PDA

View Full Version : Interior lighting techniques



TMAC3
01-19-2013, 02:18 PM
Hi, ... would greatly appreciate tips/tutorails etc. for realistic interior lighting applications.

Thanks.

MarcusM
01-19-2013, 03:07 PM
Interior in LightWave without Kray - no way, don't waste time ;]

Demo download - http://www.kraytracing.com/joomla/download
Tutorials - http://www.kraytracing.com/wiki/Tutorials

TMAC3
01-19-2013, 03:22 PM
Awesome... thanks

Wittywop
01-19-2013, 03:25 PM
I grabbed this tutorial 3D Environment Lighting - LightWave. Seemed to help me get a better grip on lighting, though I am still learning.

http://shop.3dtotal.com/training/training-ebooks-lightwave/environment-lighting-lightwave-tutorial.html#m1

good luck

Snosrap
01-19-2013, 07:08 PM
[QUOTE=MarcusM;1293401]Interior in LightWave without Kray - no way, don't waste time ;]

I disagree 110 percent.

TMAC3
01-19-2013, 08:01 PM
OK...clue me in.

Surrealist.
01-19-2013, 08:11 PM
I am not a big fan of Kray either. The LightWave internal GI is much easier to use in my opinion.

I would start here:

http://www.except.nl/lightwave/RadiosityGuide96/index.htm

If it is a scene with only camera movement or stills, the above link should give you most of what you need to know to get LightWave working for you with GI.

geo_n
01-19-2013, 08:18 PM
Always work with references like photographs and other 3d renders. Most important is study where the lights are coming from. Good knowledge of material settings. Adding model props, details if you have the time and patience.
Regardless of render engine, they have similar ideas and ways of doing things. You can apply vray concept and techniques to kray and lw render engine.

references
http://www.pandm-studio.com
http://bertrand-benoit.com

techniques
http://vray-tutorial.com/
http://www.evermotion.org/tutorials/show/7977/george-v-private-royal-suite
http://bertrand-benoit.com/blog/category/cg-techniques/

TMAC3
01-19-2013, 08:18 PM
Thank you kindly.

Snosrap
01-19-2013, 10:36 PM
Check out Jason Lee's stuff. http://www.renderosity.com/mod/gallery/index.php?image_id=1710586&user_id=83432&page=1&member&np

Snosrap
01-19-2013, 10:56 PM
OK...clue me in.

Use lots of lights to mimic the way real world light bounces around. Here in this scene I've used many different types of lights along with a small amout of final gather radiosity to get a decent interior shot. Is it photo real? No. But it met the need of the client and I was able to deliver on an extreemly tight deadline.

MDSPECIFIC
01-20-2013, 05:08 AM
Interior in LightWave without Kray - no way, don't waste time ;]

Demo download - http://www.kraytracing.com/joomla/download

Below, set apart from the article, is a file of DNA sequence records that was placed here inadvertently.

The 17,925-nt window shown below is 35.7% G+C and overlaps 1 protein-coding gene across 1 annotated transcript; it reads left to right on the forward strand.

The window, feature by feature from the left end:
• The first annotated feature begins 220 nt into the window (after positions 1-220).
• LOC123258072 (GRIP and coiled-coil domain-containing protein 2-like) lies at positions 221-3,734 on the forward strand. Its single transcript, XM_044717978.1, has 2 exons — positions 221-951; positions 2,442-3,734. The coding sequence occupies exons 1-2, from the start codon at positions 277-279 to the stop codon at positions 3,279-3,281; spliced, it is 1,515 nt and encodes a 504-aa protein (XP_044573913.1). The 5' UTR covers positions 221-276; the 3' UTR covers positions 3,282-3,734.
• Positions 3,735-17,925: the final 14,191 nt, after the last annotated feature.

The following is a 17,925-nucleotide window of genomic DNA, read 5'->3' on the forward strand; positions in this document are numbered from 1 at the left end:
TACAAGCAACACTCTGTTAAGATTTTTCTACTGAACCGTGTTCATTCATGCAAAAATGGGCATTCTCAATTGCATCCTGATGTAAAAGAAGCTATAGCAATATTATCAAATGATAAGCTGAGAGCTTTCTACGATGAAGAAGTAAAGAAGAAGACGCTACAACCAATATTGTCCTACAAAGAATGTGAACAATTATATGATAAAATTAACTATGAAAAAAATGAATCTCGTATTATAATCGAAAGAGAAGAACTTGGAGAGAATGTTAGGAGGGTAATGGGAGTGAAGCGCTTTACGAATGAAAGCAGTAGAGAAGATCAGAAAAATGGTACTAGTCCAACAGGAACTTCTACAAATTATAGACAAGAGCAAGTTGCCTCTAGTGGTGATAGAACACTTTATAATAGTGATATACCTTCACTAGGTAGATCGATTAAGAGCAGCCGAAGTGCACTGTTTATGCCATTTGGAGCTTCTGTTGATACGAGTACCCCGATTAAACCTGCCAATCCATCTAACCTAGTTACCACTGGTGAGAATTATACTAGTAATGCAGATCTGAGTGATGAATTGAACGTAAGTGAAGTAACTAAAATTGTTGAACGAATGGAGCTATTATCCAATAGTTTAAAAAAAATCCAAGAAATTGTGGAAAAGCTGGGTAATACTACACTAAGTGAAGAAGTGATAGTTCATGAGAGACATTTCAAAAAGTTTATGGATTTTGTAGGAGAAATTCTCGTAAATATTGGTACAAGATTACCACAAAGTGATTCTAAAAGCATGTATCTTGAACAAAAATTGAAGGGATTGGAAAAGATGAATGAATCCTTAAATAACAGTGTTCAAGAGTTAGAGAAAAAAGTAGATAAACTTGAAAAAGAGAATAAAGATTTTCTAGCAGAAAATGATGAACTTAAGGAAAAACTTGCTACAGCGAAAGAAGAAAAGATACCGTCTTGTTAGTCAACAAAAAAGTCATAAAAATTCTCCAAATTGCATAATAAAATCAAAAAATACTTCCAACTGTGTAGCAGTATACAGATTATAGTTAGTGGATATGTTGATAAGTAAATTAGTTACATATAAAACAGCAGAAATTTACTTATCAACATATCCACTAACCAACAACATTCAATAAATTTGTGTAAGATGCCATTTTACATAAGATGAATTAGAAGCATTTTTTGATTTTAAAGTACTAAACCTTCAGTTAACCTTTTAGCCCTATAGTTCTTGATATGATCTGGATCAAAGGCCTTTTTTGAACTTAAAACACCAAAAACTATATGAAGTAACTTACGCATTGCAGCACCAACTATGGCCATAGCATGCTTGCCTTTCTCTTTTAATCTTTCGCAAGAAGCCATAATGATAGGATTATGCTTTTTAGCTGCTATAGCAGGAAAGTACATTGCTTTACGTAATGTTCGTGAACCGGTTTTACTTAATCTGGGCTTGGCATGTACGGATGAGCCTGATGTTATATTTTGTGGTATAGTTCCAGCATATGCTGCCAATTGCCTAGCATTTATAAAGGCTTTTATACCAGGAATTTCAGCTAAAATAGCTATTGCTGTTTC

Tutorials - http://www.kraytracing.com/wiki/Tutorials

Wrong.

You can use one distant light (DP Infinite - smoother shadows/Angle parameter) to simulate key light (Sun), also put one background image world or texture map for ambient diffuse lightning and one big sphere in a scene for environment reflections (radiosity excluded). Use GI, I'm using mostly Final Gather interpolated, and there you go (sIBL method). Before this you need a god models with accurate proportions, good surface settings and adequate textures. Hit F9, wait a little and there you go. :)
This lightning method works very well with linear workflow or you can do a lot of things in post if you prefer/need (Exposure, Curves, Levels, Saturation, Sharpening, Chromatic aberration etc.).

http://www.hdrlabs.com/sibl/index.html
http://www.hdrlabs.com/sibl/archive.html
Tutorials (sIBL, Sunsky)
http://www.pixsim.co.uk/

Explore! :thumbsup:

MarcusM
01-20-2013, 05:56 AM
I played with sIBL, DP lights and hdri, thanks ;]
I looking easy and fast way for propably new LW user.

In my answer i don't wrote that interior lighting in LW is not possible, you can achieve hmm "good" results but playing with scene settings is not easy, especially for new LW user what starting understand depending between different setting (GI (here a lot), Enviroment texture, Lights types, material diffuse/luminosity etc.).

Look at this Snosrap render - very nice looking. If you happy from results, shadows and lighting then ok. I can imagine scene set up and way to achieve this result. But time spend in test rendering, fake light source set up...and what flexibility you have in this scene.

In my opinion scene set up should based on "real world" parameters, "real light" source and fast to change.